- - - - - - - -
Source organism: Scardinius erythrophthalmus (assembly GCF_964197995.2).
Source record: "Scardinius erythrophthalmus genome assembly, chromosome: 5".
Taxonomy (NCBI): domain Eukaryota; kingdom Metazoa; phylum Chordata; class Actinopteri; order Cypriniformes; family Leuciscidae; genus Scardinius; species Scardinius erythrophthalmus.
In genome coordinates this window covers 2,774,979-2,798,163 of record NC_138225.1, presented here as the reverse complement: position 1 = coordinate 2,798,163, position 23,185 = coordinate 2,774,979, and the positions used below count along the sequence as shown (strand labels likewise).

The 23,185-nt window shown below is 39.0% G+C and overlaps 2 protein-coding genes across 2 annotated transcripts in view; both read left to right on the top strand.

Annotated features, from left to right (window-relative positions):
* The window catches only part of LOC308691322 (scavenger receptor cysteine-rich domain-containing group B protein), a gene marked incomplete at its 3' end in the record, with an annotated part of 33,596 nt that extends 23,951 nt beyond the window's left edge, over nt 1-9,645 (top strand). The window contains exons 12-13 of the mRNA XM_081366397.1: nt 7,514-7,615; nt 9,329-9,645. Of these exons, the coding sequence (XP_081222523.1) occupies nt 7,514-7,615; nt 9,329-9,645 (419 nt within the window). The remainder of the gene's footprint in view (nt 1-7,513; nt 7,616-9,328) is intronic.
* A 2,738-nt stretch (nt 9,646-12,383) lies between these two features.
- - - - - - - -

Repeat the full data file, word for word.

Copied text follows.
Source organism: Scardinius erythrophthalmus (assembly GCF_964197995.2).
Source record: "Scardinius erythrophthalmus genome assembly, chromosome: 5".
Taxonomy (NCBI): domain Eukaryota; kingdom Metazoa; phylum Chordata; class Actinopteri; order Cypriniformes; family Leuciscidae; genus Scardinius; species Scardinius erythrophthalmus.
In genome coordinates this window covers 2,774,979-2,798,163 of record NC_138225.1, presented here as the reverse complement: position 1 = coordinate 2,798,163, position 23,185 = coordinate 2,774,979, and the positions used below count along the sequence as shown (strand labels likewise).

The 23,185-nt window shown below is 39.0% G+C and overlaps 2 protein-coding genes across 2 annotated transcripts in view; both read left to right on the top strand.

Annotated features, from left to right (window-relative positions):
* The window catches only part of LOC308691322 (scavenger receptor cysteine-rich domain-containing group B protein), a gene marked incomplete at its 3' end in the record, with an annotated part of 33,596 nt that extends 23,951 nt beyond the window's left edge, over nt 1-9,645 (top strand). The window contains exons 12-13 of the mRNA XM_081366397.1: nt 7,514-7,615; nt 9,329-9,645. Of these exons, the coding sequence (XP_081222523.1) occupies nt 7,514-7,615; nt 9,329-9,645 (419 nt within the window). The remainder of the gene's footprint in view (nt 1-7,513; nt 7,616-9,328) is intronic.
* A 2,738-nt stretch (nt 9,646-12,383) lies between these two features.